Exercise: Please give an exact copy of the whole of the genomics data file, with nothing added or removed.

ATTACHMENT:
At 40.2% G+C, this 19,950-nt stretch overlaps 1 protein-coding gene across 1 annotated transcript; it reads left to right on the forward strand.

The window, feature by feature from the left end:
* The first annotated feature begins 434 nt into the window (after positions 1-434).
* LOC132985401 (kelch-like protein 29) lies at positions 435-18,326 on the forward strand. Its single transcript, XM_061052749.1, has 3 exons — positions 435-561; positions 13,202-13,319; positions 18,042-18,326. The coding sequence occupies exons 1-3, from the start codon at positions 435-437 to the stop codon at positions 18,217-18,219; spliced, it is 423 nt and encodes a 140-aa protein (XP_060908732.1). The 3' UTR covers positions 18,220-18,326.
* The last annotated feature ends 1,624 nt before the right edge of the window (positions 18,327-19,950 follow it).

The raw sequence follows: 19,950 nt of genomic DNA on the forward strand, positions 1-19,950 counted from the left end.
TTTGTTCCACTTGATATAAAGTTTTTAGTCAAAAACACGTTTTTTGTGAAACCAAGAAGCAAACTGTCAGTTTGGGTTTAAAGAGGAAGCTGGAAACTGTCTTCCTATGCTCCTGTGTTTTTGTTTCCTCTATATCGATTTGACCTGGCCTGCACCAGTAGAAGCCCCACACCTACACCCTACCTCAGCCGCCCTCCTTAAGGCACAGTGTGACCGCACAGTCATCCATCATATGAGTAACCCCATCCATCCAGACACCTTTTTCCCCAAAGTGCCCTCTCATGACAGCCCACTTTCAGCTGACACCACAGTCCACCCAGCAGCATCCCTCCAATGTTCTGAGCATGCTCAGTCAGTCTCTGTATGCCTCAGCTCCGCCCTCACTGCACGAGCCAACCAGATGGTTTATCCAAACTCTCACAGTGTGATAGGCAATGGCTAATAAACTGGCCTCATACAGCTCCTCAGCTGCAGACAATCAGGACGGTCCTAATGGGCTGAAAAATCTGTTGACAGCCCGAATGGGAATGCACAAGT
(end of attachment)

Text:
At 40.2% G+C, this 19,950-nt stretch overlaps 1 protein-coding gene across 1 annotated transcript; it reads left to right on the forward strand.

The window, feature by feature from the left end:
* The first annotated feature begins 434 nt into the window (after positions 1-434).
* LOC132985401 (kelch-like protein 29) lies at positions 435-18,326 on the forward strand. Its single transcript, XM_061052749.1, has 3 exons — positions 435-561; positions 13,202-13,319; positions 18,042-18,326. The coding sequence occupies exons 1-3, from the start codon at positions 435-437 to the stop codon at positions 18,217-18,219; spliced, it is 423 nt and encodes a 140-aa protein (XP_060908732.1). The 3' UTR covers positions 18,220-18,326.
* The last annotated feature ends 1,624 nt before the right edge of the window (positions 18,327-19,950 follow it).

The raw sequence follows: 19,950 nt of genomic DNA on the forward strand, positions 1-19,950 counted from the left end.
TTTGTTCCACTTGATATAAAGTTTTTAGTCAAAAACACGTTTTTTGTGAAACCAAGAAGCAAACTGTCAGTTTGGGTTTAAAGAGGAAGCTGGAAACTGTCTTCCTATGCTCCTGTGTTTTTGTTTCCTCTATATCGATTTGACCTGGCCTGCACCAGTAGAAGCCCCACACCTACACCCTACCTCAGCCGCCCTCCTTAAGGCACAGTGTGACCGCACAGTCATCCATCATATGAGTAACCCCATCCATCCAGACACCTTTTTCCCCAAAGTGCCCTCTCATGACAGCCCACTTTCAGCTGACACCACAGTCCACCCAGCAGCATCCCTCCAATGTTCTGAGCATGCTCAGTCAGTCTCTGTATGCCTCAGCTCCGCCCTCACTGCACGAGCCAACCAGATGGTTTATCCAAACTCTCACAGTGTGATAGGCAATGGCTAATAAACTGGCCTCATACAGCTCCTCAGCTGCAGACAATCAGGACGGTCCTAATGGGCTGAAAAATCTGTTGACAGCCCGAATGGGAATGCACAAGT